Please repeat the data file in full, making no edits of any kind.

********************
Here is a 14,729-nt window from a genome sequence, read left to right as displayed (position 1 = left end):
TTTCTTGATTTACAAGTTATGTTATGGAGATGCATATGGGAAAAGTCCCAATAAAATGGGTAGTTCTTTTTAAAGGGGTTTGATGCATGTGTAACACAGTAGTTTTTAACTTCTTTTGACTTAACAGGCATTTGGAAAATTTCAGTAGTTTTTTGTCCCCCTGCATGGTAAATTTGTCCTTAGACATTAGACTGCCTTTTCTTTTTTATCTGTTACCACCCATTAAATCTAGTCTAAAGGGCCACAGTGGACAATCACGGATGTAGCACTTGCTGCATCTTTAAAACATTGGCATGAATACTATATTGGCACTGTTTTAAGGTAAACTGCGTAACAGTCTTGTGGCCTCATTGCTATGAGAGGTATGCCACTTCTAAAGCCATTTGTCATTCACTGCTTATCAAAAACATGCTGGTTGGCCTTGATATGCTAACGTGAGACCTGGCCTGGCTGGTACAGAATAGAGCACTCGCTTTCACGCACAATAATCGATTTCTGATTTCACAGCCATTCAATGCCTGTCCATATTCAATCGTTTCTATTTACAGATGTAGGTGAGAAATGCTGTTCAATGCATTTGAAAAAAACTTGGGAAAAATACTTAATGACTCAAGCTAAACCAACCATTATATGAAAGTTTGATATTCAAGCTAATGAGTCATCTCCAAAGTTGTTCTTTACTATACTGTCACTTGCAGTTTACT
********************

Here is a 14,729-nt window from a genome sequence, read left to right as displayed (position 1 = left end):
TTTCTTGATTTACAAGTTATGTTATGGAGATGCATATGGGAAAAGTCCCAATAAAATGGGTAGTTCTTTTTAAAGGGGTTTGATGCATGTGTAACACAGTAGTTTTTAACTTCTTTTGACTTAACAGGCATTTGGAAAATTTCAGTAGTTTTTTGTCCCCCTGCATGGTAAATTTGTCCTTAGACATTAGACTGCCTTTTCTTTTTTATCTGTTACCACCCATTAAATCTAGTCTAAAGGGCCACAGTGGACAATCACGGATGTAGCACTTGCTGCATCTTTAAAACATTGGCATGAATACTATATTGGCACTGTTTTAAGGTAAACTGCGTAACAGTCTTGTGGCCTCATTGCTATGAGAGGTATGCCACTTCTAAAGCCATTTGTCATTCACTGCTTATCAAAAACATGCTGGTTGGCCTTGATATGCTAACGTGAGACCTGGCCTGGCTGGTACAGAATAGAGCACTCGCTTTCACGCACAATAATCGATTTCTGATTTCACAGCCATTCAATGCCTGTCCATATTCAATCGTTTCTATTTACAGATGTAGGTGAGAAATGCTGTTCAATGCATTTGAAAAAAACTTGGGAAAAATACTTAATGACTCAAGCTAAACCAACCATTATATGAAAGTTTGATATTCAAGCTAATGAGTCATCTCCAAAGTTGTTCTTTACTATACTGTCACTTGCAGTTTACT